Are you suffering from irritable dry skin in the office? Staring at the computer screen for half a day, and feeling really dry and tired in your eyes? Or developing a dry cough and sore throat?
These are all typical symptoms caused by the dry air-conditioned air in the office.
One of the best, but often over-looked solutions for putting moisture back into the air is having plants at your work desk.
But how is that possible? How can a seemingly stationary plant be working to moisturize the air?
This is how it works. Plants need water to photosynthesize for energy to carry out daily living functions. Photosynthesis occurs in the leaves where light, carbon dioxide and water are combined to form glucose and oxygen.
Here comes the important part. Throughout the day, the plant roots suck up water from the base, transfer them through little tubes in their stems called ‘xylems’, and into the leaves for photosynthesis to take place. Here is where the kicker is – only 1% of the water is used for photosynthesis. 99% of the water is pumped into the air through tiny holes at the bottom of the leaves, called ‘stomata’. This is known as the ‘transpiration’ process. Incredibly, 10% of the moisture in our atmosphere comes from transpiration, and the remaining 90% is from oceans, seas and other large water bodies. Check out this 2 minutes video to see transpiration in action and the resulting water given out into the air.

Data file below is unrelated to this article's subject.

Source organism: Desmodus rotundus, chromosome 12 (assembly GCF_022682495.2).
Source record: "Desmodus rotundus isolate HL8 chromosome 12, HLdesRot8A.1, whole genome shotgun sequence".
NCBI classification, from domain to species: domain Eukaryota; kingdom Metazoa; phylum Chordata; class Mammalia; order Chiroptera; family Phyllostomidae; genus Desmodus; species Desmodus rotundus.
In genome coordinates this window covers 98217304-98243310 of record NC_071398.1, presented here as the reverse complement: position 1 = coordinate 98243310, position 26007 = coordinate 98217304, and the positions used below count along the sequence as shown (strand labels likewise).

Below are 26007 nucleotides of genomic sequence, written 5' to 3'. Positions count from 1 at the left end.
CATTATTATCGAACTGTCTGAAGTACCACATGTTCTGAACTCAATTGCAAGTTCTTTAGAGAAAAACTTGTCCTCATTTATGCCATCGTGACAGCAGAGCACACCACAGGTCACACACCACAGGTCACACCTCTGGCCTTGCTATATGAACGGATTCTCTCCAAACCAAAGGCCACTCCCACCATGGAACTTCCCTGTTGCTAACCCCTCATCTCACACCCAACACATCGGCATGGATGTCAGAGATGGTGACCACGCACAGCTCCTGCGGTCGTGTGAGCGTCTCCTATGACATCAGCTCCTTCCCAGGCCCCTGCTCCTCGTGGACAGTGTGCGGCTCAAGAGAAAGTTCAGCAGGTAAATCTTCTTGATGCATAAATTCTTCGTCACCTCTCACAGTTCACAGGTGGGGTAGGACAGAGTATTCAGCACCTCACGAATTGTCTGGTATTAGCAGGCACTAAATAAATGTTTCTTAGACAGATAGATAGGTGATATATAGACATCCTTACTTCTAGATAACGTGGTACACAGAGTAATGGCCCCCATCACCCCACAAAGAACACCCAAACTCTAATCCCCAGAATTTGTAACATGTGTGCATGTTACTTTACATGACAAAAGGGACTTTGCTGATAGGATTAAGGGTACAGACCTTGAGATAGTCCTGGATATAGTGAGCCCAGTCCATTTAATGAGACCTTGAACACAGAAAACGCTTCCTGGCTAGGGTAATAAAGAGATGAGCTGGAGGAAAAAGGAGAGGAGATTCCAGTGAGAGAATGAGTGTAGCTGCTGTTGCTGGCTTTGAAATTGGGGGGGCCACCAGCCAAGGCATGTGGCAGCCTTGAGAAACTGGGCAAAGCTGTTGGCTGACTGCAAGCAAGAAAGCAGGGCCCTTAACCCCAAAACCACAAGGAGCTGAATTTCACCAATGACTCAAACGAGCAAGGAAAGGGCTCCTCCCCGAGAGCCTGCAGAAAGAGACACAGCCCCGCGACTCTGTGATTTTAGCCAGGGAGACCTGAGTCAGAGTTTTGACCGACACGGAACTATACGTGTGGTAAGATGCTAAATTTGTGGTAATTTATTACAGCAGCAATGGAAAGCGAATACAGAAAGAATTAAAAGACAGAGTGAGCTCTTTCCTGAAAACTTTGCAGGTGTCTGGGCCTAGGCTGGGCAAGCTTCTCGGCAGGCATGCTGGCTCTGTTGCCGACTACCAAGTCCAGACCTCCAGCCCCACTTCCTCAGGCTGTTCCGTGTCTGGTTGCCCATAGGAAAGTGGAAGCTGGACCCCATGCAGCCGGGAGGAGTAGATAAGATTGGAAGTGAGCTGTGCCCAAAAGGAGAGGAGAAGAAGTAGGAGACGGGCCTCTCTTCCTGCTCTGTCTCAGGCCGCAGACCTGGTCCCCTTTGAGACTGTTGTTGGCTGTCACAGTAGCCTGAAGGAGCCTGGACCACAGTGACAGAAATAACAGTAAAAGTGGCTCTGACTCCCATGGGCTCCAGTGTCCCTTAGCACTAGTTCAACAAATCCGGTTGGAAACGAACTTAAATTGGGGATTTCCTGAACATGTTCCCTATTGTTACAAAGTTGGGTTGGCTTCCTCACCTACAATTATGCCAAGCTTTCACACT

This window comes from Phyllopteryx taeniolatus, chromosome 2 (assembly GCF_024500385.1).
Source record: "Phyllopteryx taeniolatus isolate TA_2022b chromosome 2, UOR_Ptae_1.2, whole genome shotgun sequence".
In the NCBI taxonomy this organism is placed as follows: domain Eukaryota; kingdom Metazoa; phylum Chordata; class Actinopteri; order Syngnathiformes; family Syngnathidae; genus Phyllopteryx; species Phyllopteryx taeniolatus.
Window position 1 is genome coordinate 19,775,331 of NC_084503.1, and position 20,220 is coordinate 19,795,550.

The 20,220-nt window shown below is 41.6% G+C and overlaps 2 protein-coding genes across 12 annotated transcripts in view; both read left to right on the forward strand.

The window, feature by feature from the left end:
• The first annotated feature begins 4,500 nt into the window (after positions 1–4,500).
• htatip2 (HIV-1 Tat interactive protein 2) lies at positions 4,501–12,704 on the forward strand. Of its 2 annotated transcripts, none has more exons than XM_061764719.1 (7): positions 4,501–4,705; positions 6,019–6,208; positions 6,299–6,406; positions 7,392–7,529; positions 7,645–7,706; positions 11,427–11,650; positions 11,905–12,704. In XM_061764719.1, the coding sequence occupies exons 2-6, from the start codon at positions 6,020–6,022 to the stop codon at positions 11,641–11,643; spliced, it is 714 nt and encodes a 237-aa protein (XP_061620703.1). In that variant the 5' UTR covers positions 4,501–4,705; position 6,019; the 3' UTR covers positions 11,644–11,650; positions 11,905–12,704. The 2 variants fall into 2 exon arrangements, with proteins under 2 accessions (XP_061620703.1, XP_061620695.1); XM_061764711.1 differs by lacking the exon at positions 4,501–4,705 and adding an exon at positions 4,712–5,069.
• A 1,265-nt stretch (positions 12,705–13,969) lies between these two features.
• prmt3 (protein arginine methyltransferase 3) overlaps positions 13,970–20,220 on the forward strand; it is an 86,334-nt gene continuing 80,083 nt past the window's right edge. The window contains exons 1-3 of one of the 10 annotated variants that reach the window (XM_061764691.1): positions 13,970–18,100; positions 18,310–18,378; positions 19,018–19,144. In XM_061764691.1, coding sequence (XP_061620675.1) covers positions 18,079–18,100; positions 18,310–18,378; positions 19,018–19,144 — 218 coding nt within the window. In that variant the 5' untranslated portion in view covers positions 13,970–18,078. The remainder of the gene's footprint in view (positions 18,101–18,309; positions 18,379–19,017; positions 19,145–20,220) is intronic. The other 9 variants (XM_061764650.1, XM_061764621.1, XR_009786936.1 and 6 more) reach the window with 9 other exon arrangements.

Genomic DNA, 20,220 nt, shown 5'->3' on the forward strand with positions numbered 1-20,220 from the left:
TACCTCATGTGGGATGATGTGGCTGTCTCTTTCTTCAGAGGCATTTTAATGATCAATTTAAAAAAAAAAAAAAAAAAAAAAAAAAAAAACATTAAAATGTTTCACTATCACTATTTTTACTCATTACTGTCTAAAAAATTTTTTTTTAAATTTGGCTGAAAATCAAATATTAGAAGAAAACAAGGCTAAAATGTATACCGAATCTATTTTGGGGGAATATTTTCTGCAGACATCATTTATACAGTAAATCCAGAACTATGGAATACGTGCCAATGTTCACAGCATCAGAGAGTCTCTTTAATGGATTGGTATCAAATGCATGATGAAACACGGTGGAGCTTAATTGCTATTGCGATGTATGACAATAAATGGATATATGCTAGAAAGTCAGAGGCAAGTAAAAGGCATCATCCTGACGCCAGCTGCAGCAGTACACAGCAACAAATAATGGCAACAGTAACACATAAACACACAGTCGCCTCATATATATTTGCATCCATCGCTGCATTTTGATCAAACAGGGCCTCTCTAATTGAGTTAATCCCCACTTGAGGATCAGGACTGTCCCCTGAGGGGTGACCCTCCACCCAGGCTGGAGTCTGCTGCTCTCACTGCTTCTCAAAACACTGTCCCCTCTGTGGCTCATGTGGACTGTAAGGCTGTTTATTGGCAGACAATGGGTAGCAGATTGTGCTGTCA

So there you have it – a simple and effective way to moisturize the air at your work desk. Say goodbye to dry skin and sinus reactions!
For office-friendly plants which don’t contain gritty dirt and hold lots of water to release into the air, check out these Midorie plants which use a special Japanese absorbent sponge called ‘Pafcal’ instead of soil. Oh, and we almost forgot to mention that these amazing plants clean the air of common indoor toxins too.